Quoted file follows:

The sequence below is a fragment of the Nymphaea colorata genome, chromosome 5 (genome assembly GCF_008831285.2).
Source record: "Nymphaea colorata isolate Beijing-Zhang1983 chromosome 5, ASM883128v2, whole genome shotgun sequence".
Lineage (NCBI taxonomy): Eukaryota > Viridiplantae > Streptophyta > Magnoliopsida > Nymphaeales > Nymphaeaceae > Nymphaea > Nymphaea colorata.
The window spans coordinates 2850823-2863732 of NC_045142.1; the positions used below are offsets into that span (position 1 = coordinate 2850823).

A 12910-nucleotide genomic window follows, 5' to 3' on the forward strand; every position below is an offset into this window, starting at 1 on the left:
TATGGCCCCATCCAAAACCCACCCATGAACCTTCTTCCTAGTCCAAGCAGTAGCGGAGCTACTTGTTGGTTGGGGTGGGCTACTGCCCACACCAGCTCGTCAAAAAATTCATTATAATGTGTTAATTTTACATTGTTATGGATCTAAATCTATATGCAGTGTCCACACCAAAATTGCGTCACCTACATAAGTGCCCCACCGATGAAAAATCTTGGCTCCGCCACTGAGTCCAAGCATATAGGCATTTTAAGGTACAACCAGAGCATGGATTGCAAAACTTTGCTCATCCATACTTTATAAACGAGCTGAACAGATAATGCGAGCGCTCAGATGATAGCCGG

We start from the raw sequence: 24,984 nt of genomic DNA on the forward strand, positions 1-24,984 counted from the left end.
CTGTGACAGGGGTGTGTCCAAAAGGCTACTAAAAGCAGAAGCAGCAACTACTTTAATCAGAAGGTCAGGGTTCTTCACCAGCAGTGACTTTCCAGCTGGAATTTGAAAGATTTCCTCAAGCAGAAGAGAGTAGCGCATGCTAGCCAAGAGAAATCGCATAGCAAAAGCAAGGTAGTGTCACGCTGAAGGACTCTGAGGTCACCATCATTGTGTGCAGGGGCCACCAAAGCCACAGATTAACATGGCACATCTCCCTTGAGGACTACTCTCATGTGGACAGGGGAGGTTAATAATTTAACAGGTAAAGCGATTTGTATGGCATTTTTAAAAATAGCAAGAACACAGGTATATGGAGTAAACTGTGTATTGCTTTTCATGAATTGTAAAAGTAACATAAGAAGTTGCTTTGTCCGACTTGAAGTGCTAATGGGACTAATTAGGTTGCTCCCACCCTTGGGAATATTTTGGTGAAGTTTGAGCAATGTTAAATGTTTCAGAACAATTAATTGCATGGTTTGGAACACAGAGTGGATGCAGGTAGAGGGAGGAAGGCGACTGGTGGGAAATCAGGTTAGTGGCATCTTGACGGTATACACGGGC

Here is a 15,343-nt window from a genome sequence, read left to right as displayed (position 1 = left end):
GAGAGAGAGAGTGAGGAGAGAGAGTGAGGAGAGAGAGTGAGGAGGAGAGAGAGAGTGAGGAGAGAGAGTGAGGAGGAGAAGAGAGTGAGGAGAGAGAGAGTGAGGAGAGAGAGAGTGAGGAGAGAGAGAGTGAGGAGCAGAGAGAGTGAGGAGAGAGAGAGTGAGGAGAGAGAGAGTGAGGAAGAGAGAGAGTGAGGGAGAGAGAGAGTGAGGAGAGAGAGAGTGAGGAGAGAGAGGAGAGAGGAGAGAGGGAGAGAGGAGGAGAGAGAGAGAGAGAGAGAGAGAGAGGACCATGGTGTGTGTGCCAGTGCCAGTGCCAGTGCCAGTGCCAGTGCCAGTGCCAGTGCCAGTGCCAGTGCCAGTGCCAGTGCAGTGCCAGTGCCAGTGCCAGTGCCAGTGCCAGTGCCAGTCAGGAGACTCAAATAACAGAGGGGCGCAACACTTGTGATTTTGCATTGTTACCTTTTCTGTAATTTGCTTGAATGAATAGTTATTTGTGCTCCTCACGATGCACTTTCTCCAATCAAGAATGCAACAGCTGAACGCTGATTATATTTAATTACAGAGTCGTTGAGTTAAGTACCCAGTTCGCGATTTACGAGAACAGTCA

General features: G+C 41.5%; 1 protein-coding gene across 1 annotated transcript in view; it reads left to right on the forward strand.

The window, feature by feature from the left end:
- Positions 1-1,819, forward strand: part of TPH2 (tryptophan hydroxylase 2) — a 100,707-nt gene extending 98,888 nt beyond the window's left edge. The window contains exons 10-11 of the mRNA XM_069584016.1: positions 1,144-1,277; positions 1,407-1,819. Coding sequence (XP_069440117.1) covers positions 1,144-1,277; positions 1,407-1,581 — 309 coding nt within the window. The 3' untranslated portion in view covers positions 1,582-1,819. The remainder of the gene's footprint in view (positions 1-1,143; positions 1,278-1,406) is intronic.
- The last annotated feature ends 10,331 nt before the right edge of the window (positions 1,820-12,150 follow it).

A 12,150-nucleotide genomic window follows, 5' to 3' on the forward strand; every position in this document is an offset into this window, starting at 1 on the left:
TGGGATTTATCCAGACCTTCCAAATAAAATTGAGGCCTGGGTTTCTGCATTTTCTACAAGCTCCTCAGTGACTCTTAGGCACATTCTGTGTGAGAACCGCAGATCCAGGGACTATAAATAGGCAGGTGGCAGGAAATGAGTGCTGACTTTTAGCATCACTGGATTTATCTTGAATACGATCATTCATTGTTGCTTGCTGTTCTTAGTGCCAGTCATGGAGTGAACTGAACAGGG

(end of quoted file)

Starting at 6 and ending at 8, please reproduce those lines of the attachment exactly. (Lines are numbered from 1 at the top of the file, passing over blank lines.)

TATGGCCCCATCCAAAACCCACCCATGAACCTTCTTCCTAGTCCAAGCAGTAGCGGAGCTACTTGTTGGTTGGGGTGGGCTACTGCCCACACCAGCTCGTCAAAAAATTCATTATAATGTGTTAATTTTACATTGTTATGGATCTAAATCTATATGCAGTGTCCACACCAAAATTGCGTCACCTACATAAGTGCCCCACCGATGAAAAATCTTGGCTCCGCCACTGAGTCCAAGCATATAGGCATTTTAAGGTACAACCAGAGCATGGATTGCAAAACTTTGCTCATCCATACTTTATAAACGAGCTGAACAGATAATGCGAGCGCTCAGATGATAGCCGG

We start from the raw sequence: 24,984 nt of genomic DNA on the forward strand, positions 1-24,984 counted from the left end.
CTGTGACAGGGGTGTGTCCAAAAGGCTACTAAAAGCAGAAGCAGCAACTACTTTAATCAGAAGGTCAGGGTTCTTCACCAGCAGTGACTTTCCAGCTGGAATTTGAAAGATTTCCTCAAGCAGAAGAGAGTAGCGCATGCTAGCCAAGAGAAATCGCATAGCAAAAGCAAGGTAGTGTCACGCTGAAGGACTCTGAGGTCACCATCATTGTGTGCAGGGGCCACCAAAGCCACAGATTAACATGGCACATCTCCCTTGAGGACTACTCTCATGTGGACAGGGGAGGTTAATAATTTAACAGGTAAAGCGATTTGTATGGCATTTTTAAAAATAGCAAGAACACAGGTATATGGAGTAAACTGTGTATTGCTTTTCATGAATTGTAAAAGTAACATAAGAAGTTGCTTTGTCCGACTTGAAGTGCTAATGGGACTAATTAGGTTGCTCCCACCCTTGGGAATATTTTGGTGAAGTTTGAGCAATGTTAAATGTTTCAGAACAATTAATTGCATGGTTTGGAACACAGAGTGGATGCAGGTAGAGGGAGGAAGGCGACTGGTGGGAAATCAGGTTAGTGGCATCTTGACGGTATACACGGGC